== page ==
Stories Through Innocent Eyes (original edit)
Excited chatter fills the air. The smiles and giggles are ubiquitous. The partners are at ease and happy as if they were to be with one another. Perhaps it may not be surprising to know that these primary-aged kids and grade 11 and 12 Tupper Writing 12 students are their partners. Together, they will create a story, a collaboration of truly symbiotic partnerships as the children supply the eyes of innocence, inquisitiveness and creativity while the older students supply technical details, encouragement and guidance. For five half-hour sessions the partners sit down with one goal in mind: to create an awesome storybook for kids
Working with kids from Dickens Annex Elementary has transformed the Writing 12 students. They have all found their maternal or paternal instincts, whatever their backgrounds or stereotypical teenager labels and assumptions they may possess. The unwavering innocence of the child overtakes even the most “macho” guys. As if it was almost on instinct, the older students have stepped into a role of guidance, leadership, and maturity, thereby becoming positive role models.
As they drift amongst the cloud of little and big kids, they have created magical bonds between primary-aged students and senior high school students. They are at ease with each other and the obvious age difference appears to be irrelevant. The younger kids are thrilled with the concept of creating their own story and working with the big, old “mean n’ scary” teenagers. Meanwhile, the older students are completely captivated with the adorableness of the little ones. The innocence of the younger children takes the older students back into the world of carefree curiosity that they have left, seemingly so long ago before the reality of the world had barged in.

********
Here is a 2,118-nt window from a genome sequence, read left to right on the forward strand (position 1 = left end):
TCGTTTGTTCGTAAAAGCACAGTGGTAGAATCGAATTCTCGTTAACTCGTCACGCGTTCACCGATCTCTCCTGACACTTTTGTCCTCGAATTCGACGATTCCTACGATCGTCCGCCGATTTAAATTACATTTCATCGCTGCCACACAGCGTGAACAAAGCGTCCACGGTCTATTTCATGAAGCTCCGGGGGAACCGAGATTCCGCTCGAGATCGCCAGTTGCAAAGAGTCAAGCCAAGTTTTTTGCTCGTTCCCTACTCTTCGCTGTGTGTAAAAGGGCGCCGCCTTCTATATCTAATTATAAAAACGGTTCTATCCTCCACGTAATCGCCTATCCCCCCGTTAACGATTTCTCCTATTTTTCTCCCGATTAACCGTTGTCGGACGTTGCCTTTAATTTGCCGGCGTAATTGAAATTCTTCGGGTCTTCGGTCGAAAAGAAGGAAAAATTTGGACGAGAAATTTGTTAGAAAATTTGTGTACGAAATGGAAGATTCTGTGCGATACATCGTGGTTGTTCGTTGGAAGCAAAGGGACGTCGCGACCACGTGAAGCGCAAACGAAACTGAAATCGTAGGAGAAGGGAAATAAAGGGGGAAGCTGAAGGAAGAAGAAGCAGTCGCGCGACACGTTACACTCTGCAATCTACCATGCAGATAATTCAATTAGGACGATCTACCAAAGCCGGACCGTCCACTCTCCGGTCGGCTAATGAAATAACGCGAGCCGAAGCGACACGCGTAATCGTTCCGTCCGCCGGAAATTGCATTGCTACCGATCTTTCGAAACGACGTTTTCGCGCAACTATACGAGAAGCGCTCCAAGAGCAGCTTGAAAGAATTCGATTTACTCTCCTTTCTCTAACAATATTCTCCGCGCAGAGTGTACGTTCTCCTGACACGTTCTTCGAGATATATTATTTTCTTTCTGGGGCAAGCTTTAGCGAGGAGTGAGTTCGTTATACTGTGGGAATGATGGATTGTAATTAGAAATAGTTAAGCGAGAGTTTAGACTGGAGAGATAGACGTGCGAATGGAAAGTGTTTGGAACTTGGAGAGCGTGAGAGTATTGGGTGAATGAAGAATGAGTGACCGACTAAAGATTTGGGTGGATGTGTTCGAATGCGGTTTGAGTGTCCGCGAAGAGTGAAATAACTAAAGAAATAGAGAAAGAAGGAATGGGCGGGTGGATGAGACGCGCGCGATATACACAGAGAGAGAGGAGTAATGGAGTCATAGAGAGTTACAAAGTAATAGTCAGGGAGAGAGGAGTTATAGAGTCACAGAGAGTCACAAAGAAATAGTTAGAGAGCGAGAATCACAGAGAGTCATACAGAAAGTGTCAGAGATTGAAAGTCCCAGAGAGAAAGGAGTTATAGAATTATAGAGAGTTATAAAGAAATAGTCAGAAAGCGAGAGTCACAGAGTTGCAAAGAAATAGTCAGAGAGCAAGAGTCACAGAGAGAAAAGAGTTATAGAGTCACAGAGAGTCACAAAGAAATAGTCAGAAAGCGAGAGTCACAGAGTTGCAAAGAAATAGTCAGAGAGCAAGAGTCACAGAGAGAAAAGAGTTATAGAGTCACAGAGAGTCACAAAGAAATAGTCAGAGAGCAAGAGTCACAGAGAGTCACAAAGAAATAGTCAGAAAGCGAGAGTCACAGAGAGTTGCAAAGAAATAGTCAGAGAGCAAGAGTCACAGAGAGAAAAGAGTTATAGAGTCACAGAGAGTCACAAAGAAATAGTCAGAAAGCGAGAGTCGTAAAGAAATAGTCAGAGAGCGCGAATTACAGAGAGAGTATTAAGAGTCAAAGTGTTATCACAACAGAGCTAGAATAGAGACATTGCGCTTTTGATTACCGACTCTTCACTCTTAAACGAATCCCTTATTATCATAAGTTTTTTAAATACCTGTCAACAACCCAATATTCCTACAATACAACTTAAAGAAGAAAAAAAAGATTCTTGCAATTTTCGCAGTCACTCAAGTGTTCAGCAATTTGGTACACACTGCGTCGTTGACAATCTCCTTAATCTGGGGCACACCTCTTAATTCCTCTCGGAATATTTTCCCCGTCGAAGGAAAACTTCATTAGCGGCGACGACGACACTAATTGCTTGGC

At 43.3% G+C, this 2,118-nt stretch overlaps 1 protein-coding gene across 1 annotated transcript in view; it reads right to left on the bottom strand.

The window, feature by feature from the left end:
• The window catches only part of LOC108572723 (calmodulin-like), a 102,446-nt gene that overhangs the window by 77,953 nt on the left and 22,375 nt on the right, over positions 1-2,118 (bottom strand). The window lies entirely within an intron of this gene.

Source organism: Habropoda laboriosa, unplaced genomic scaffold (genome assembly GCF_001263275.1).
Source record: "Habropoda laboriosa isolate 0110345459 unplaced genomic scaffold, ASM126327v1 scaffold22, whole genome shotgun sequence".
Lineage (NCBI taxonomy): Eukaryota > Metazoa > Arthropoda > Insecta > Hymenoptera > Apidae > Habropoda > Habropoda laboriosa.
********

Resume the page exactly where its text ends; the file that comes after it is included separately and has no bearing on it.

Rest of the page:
Finally, after much hard work, the kids, along with their “big kid” partners, show off their handiwork with pride to their peers as they step beyond the realms of once upon a time, topics venturing from aliens to Halloween to cats to the Olympics. The pages fly, written words appear on the pages and colourful pictures dance within the pages as the two proud, newly crowned authors/illustrators read their story aloud to a small group of wide-eyed kids. The blur of excited chatter to collected ideas and focused cooperative working has created a storybook. In spite of any irrelevant imperfections, with the help of a child’s innocent eyes, the storybook isn’t merely a storybook but is now a true, unique literary treasure.
There are minor edits and a title change between the original edit and the published version